Hyderabad: Over the last few years, almost all the major diseases that have threatened to trigger major global health crisis and pandemics — be it Nipah virus, avian influenza, Ebola, swine flu or the recent novel strain of coronavirus in China — have more or less originated from animals.
From animals, thanks to various factors, the virus finds a way to transfer or shift to human beings and this process is often described as zoonosis. Recognising this trend, the World Health Organization (WHO) said ‘emerging zoonotic diseases have potentially serious human health and economic impacts and their current upward trends are likely to continue’.
Public health specialists point out that there are many factors for the emergence of zoonotic diseases, some of them being environmental changes, human and animal demography, habitat destruction, food habits and changing farming practices. Urbanisation and the gradual erosion of natural habitat of animals, which causes friction, also is frequently linked to the rise in zoonosis.
“Over the years, destruction of animal habitat has been a major reason for zoonosis. Forest ecosystems are being replaced by urban settlements, which obviously trigger zoonotic diseases,” says zoologist from OU, Dr Chelmala Srinivasulu.
An authority on Indian bats and their ecosystem, the zoologist pointed out that when animals lose their habitat, they come under immense stress causing a breakdown in their immune systems. “The virus or bacteria that live naturally within the host would multiply for own survival and then look for ways to move out of the host or wild animal, causing transfer of the virus to humans,” explains Dr Srinivasulu.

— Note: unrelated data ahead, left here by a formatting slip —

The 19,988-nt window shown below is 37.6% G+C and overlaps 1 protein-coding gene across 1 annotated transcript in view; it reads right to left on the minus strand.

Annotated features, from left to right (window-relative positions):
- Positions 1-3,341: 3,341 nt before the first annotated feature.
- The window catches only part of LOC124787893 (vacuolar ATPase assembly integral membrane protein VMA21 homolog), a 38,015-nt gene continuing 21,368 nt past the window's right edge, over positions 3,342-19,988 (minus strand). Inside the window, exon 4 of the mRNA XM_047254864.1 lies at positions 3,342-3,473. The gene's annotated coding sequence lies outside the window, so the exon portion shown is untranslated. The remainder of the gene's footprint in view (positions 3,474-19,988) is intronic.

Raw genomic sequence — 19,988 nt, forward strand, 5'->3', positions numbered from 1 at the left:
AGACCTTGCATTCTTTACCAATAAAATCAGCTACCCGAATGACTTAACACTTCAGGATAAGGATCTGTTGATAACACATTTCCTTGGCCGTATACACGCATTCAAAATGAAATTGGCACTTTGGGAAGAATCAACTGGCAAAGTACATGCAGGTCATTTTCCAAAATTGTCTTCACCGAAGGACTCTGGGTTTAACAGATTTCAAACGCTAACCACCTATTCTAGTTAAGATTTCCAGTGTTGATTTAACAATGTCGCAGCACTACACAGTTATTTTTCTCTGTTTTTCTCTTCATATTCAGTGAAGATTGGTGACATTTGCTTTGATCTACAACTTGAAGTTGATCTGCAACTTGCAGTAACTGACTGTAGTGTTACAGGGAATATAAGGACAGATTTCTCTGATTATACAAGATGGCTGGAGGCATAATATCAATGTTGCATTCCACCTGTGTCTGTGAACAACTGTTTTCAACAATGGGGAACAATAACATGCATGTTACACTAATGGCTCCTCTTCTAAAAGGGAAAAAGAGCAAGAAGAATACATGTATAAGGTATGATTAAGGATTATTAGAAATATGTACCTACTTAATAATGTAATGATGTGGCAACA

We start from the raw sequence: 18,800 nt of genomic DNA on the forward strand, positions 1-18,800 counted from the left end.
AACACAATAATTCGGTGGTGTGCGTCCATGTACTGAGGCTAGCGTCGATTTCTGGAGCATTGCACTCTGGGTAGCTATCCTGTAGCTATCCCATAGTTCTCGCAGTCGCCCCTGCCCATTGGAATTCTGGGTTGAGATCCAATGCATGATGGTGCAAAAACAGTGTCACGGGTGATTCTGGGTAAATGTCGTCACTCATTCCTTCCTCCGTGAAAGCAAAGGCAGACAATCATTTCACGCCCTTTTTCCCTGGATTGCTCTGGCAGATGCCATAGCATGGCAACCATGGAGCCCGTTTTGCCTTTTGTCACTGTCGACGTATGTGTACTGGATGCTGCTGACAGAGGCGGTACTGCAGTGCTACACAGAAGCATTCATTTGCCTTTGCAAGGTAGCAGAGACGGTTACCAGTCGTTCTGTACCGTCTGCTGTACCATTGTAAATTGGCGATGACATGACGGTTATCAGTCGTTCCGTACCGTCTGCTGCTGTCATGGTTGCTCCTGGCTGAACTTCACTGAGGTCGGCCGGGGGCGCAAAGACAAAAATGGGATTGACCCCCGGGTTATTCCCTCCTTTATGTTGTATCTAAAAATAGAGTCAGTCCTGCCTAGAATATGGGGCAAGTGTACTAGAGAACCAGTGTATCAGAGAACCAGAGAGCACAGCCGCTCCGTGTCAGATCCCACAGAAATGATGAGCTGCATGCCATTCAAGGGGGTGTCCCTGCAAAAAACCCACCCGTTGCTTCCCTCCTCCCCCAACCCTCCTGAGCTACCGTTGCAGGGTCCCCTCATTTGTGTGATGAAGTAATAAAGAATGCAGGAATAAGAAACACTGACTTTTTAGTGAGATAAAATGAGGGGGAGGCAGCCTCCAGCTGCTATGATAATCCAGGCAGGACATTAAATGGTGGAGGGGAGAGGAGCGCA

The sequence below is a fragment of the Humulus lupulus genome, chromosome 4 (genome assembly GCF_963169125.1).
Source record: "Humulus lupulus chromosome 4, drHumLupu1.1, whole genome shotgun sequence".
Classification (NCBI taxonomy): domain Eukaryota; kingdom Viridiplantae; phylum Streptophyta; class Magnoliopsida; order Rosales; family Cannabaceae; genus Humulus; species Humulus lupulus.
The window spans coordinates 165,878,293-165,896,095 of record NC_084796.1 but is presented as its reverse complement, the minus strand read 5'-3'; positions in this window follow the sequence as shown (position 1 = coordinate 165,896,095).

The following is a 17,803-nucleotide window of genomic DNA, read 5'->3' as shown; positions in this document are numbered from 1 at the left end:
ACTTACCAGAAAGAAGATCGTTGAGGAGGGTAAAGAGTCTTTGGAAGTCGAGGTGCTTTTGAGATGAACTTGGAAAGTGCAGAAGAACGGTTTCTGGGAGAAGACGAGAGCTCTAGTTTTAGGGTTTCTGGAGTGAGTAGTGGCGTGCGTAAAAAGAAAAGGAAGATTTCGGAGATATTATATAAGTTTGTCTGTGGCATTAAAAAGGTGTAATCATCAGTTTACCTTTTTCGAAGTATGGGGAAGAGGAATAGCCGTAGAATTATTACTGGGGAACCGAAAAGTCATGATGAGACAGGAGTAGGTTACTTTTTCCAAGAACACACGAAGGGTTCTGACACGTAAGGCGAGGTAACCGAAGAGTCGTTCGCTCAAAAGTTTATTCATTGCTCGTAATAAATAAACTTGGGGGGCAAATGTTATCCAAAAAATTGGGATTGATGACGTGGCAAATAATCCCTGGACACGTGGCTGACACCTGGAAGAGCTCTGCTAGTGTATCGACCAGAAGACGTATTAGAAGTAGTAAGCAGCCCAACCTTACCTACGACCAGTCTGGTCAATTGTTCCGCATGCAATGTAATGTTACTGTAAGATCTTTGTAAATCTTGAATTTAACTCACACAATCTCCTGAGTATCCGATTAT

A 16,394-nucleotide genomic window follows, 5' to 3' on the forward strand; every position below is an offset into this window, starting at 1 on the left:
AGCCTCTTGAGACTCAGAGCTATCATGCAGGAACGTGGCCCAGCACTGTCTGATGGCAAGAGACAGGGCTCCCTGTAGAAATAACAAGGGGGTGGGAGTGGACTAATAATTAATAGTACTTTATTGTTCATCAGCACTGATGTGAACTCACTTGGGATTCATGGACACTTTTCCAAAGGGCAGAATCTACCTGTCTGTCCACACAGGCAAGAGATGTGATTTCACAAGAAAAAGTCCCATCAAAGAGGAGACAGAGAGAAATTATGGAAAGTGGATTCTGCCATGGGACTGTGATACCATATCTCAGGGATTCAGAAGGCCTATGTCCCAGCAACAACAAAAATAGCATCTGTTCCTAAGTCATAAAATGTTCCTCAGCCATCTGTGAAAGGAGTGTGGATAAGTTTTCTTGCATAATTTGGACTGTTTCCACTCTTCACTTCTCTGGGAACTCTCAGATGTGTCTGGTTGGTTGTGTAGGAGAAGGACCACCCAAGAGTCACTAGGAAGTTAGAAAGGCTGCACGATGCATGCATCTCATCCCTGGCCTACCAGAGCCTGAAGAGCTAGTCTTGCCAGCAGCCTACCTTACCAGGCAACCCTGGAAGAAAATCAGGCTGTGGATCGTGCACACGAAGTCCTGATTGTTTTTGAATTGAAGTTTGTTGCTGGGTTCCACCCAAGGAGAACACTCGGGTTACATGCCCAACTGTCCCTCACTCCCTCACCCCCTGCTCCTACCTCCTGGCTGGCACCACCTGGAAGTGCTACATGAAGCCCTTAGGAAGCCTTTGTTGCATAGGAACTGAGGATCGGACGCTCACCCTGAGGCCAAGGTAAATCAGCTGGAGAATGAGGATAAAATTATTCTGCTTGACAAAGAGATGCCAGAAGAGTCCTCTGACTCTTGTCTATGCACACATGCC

Coronavirus in China
The WHO and other public health experts suspect that the novel coronavirus (nCoV) strain in China is also of zoonotic origin. The Severe Acute Respiratory Syndrome (SARS) and MERS, which are also coronavirus, are linked to bat species spreading to humans. While initially, the novel coronavirus strain was linked to bats, now more fresh research is pointing towards snakes as a possible animal for the spread of the ailment.
12,828 fliers screened for China virus till Jan 22
New Delhi: A total of 12,828 passengers from 60 flights were screened for novel coronavirus infection till January 22, but no positive case was detected in the country, the Union Health Ministry said on Thursday.
Union Health Secretary Preeti Sudan is reviewing the evolving scenario and the preparedness status. She asked States and Union Territories to review hospital preparedness in terms of isolation and ventilator management of critically ill patients, identify gaps and strengthen core capacities in the area of surveillance and laboratory support, an official statement said. Thermal screening is being done at the international airports of Delhi, Mumbai, Kolkata, Chennai, Bengaluru, Hyderabad and Cochin.
Indian Embassy sets up hotlines in China
Beijing: As China stepped up measures to control the spread of coronavirus, the Indian Embassy here has set up hotlines for their assistance. Chinese officials promised all assistance, including food supply, to the Indians who stayed put in Hubei province, the embassy said in a press release on Thursday.
“The Embassy of India has been receiving queries from Indians in Hubei province as well as their relatives in India in connection with the evolving situation of coronavirus infection in China,” the release said. The Embassy is in touch with relevant Chinese authorities in Beijing and Wuhan as well as Indians in Hubei Province, especially in Wuhan, it said.